Porco presa Ibérico con Mantequilla Jamón e Pedro Ximenez

Manna from heaven
This is the second instalment in my "armchair" blog where I give you a travel aspiration for when travel beckons again. In the oak-filled pastures of western Spain, home to the black Iberian pig, a distinct combination of terrain and tradition helps to produce one of the most dazzling mouthfuls of meat anyone could hope to enjoy – jamón ibérico de bellota.If your romantic mood is adventure, this is the meal for you. First, it’s a bit of a quest to find presa Ibérico de Bellota, an uncured cut from between the shoulder and the loin of black-footed Ibérico de Bellota pigs,so dont expect to source it close to home unlees you happen to reside in Andalusia or Portugal.But once you pull it together, you’ll be transported.The pigs are known for their huge appetite (wonder if am descended from these pigs!) and generate a large amount of fat,hmmmmm.The marbling is unlike any other pork you have seen and is sometimes referred to as the Wagyu of pork.

This is the perfect meal over which to make future travel plans.If there was ever a food that was sent to save us this would be it.In order to fully grasp the unspeakable glory of this dish, I need you to accompany me to an imaginary place.Close your eyes for a moment. Can you imagine yourself being in a warm sunny place.From Seville, you drive in the direction of Portugal. It's not long before you reach the edge of the Dehesa in Extremadura.The sun may be setting (darkness falls rapidly ),but even in the fading light the countryside is stunning, and there's something reminiscent of Britain — no doubt the rolling, oak-dotted hills that sprawl as far as the eye can see (and beyond, across the border, just a few miles away). Porco Presa, hot off the grill and blessed with the most magnificent of crusty-smoky sears. As you start slicing it into wide, wobbly, perfectly-pink ribbons, you whistle quietly to yourself—each slice is zebra-striped, like rock strata, with beautiful striations of sweet, sweet pork fat, marbling like you’ve never seen, guaranteeing that each and every bite will be as juicy and porky as the last.In those days when we could be social without the distance, your invited friends would have come to the kitchen to investigate that pervasive,distinctive aroma.Once they caught wind of what was going on in the kitchen, and when you sneaked them a bite they moaned with pleasure.See, the thing about this recipe is that it’s more than “really, really good,” it’s paradigm-shifting. It is bold and it is brash and it will make you a better cooker of meats and a better consumer of pork. Here’s why.First, there’s the dry rub. If you’re not on board with the whole marinades-are-mostly-bullshit, dry-rubs-rule thing, this should convince you. Instead of bathing the pork in some messy mixture of different liquids that aren’t ever going to penetrate beyond the surface of the meat, you rub it down with a crushed up mixture of hot smoked paprika, cumin seeds, coriander seeds, peppercorns, yellow mustard seeds and dried oregano that form the basis of an intensely aromatic, complex crust. Nice! Then there’s the cut. Unlike your classic pork chop, which is cut from the loin of the pig, these pork shoulder steaks are cut from a hunk of boneless shoulder. (Fair warning: You’re probably not going to find these packaged and ready to go in the pork section of the supermarket. Which means you need to either a) ask your butcher to cut ¾-inch steaks from a shoulder blade or b) buy a boneless piece of shoulder and cut it against the grain into said ¾-inch steaks yourself, which is really not a big deal.) It’s an extremely affordable cut that most people cook low-and-slow until it’s fall apart tender and shreddy—but that doesn’t mean that it has to be cooked that way. It has a lot of intramuscular fat, often referred to as “marbling,” which means it takes well to hot-and-fast grilling the same way a ribeye steak does, juicy and full of meaty flavour.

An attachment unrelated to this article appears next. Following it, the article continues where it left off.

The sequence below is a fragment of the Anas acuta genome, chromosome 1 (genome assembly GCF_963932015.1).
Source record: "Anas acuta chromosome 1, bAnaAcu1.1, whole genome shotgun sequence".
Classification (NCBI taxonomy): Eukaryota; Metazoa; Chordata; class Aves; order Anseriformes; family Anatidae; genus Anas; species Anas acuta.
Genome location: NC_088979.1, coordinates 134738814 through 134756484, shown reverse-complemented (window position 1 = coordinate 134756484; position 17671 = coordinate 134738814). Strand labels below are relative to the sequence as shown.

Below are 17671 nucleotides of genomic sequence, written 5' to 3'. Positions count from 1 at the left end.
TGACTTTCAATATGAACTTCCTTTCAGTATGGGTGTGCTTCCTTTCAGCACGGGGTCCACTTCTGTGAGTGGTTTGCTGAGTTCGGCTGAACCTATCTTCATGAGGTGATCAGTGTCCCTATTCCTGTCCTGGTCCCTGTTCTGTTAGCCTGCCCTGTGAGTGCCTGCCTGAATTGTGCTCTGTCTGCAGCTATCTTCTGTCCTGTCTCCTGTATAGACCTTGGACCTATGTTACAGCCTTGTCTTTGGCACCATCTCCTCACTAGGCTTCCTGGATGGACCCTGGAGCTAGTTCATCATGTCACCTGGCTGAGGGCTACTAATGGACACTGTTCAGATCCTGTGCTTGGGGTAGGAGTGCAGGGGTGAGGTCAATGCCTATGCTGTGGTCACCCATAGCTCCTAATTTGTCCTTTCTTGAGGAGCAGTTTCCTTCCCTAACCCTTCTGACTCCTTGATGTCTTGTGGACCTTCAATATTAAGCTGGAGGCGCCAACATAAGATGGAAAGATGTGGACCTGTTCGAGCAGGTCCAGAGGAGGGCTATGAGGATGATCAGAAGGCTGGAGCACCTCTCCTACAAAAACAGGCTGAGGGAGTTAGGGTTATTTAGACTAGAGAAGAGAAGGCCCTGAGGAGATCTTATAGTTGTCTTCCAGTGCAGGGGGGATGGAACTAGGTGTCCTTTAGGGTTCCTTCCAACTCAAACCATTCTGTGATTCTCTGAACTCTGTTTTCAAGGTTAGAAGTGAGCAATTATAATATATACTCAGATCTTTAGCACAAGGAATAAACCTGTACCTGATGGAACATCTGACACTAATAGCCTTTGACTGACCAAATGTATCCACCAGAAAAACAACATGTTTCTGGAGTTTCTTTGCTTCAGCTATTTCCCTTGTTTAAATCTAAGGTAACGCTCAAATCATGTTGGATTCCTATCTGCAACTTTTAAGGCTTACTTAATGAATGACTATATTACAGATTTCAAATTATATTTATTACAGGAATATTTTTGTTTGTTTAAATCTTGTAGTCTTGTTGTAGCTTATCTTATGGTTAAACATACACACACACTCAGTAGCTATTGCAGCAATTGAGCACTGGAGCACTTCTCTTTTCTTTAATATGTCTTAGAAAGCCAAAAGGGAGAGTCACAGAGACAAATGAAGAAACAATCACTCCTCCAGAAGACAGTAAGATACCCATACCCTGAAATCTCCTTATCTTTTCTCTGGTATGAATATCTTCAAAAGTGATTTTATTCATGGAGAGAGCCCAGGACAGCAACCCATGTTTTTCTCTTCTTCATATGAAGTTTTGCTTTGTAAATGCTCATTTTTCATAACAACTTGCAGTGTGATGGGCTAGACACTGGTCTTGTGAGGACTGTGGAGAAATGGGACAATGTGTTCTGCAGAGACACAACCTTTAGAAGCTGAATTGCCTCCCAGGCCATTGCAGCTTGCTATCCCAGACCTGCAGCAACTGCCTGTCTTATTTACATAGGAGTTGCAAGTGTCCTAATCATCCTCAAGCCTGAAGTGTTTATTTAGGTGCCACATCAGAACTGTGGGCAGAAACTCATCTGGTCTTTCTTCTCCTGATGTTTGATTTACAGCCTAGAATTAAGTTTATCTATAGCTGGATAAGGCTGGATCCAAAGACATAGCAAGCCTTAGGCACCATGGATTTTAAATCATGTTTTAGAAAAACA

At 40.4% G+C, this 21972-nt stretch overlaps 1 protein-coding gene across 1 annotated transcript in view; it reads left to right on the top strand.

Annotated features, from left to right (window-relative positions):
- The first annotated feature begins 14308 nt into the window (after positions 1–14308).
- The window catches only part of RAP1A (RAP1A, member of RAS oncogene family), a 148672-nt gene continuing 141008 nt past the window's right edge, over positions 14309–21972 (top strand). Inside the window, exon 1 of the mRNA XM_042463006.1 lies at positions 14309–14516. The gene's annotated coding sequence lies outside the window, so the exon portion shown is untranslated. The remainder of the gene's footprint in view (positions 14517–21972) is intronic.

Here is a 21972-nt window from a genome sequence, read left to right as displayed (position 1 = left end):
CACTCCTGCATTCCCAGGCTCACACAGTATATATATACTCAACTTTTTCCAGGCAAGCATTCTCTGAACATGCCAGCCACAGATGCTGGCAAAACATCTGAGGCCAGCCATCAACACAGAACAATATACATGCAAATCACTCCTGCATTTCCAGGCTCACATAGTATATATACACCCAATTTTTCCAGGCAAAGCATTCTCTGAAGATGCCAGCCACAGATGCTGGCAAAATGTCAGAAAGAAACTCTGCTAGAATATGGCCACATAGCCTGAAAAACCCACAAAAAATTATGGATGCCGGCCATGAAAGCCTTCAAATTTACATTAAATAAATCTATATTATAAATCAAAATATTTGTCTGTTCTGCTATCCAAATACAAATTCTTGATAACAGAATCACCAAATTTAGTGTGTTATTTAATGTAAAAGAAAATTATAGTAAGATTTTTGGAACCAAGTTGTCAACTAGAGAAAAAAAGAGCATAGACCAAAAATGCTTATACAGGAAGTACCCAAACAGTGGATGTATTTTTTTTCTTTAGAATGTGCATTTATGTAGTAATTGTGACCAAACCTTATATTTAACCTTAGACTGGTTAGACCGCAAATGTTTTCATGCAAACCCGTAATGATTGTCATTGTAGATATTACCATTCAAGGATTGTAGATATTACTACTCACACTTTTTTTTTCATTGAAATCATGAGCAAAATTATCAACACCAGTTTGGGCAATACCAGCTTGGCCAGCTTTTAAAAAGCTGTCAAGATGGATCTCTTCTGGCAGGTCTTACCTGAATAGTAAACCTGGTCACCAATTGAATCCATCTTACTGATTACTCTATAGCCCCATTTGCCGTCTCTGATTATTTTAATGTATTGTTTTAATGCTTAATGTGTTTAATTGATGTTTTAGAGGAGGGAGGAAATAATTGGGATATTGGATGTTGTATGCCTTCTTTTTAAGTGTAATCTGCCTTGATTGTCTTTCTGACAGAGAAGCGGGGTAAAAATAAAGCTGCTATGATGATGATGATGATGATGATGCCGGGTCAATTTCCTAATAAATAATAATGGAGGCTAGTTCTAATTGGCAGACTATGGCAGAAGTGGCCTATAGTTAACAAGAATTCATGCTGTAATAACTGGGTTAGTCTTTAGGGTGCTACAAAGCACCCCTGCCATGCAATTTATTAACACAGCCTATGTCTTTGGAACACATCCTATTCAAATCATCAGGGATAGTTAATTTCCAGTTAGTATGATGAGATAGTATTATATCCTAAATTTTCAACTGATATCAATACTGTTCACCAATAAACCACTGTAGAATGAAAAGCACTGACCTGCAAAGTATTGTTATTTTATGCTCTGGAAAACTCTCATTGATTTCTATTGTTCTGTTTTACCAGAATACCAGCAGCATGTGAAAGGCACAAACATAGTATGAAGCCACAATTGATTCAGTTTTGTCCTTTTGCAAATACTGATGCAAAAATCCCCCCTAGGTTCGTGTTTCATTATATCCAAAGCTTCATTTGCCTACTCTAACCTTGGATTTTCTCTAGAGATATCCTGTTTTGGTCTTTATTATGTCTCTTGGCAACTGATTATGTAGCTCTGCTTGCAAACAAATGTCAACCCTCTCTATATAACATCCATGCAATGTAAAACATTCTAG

Porco presa Ibérico con Mantequilla Jamón 
e Pedro Ximenez

4 x 200g steaks of Ibérico pork presa
or beef rib-eye steaks

Flor de sal

1 tsp black peppercorns
1 tsp coriander seeds
1 tsp hot smoked paprika
1 tsp dried oregano
1 tsp yellow mustard seeds
1/2 cup olive oil
6 garlic cloves, peeled, crushed
1 tablespoon finely grated lemon zest
2 teaspoons smoked paprika


175g unsalted butter at room temperature
2 tablespoons Pedro Ximenez (PX) sherry
25g jamón Ibérico( or serrano or parma ham) finely diced

Place the butter in a bowl and whisk in the PX sherry and diced ham.
Season well well and reserve in a cool spot.
Place the meat on a tray and using the tip of a knife, lightly score fatty side of pork; season all over with salt.
Coarsely grind peppercorns, coriander, red pepper flakes, oregano, and mustard seeds in spice mill or with mortar and pestle; set spice mixture aside.
Heat oil in a small saucepan over low heat; add garlic and cook, stirring, until fragrant and barely golden, about 5 minutes. Stir in lemon zest, paprika, and reserved spice mixture. Let cool completely.
Rub marinade all over pork,massaging it well into the meat as you go. Wrap tightly in plastic and chill for at least 1 hour or up to 8 hours.
Let pork sit at room temperature 1 hour.

Prepare a fire in the barbecue,or heat a ridged grill pan over medium/hot heat.drizzle alittle oil over the the pork,then place over the hot coals oron the grill pan.Cook for 3-4 minutes on each side - the exterior will naturally blacken and caramelise to a crust,while the inside should be pink (the meat of Ibérico pigs is red and it is perfectly safe to eat it pink or even rare).Rest the meat for a few minutes before you eat,serve with the PX butter alongside.


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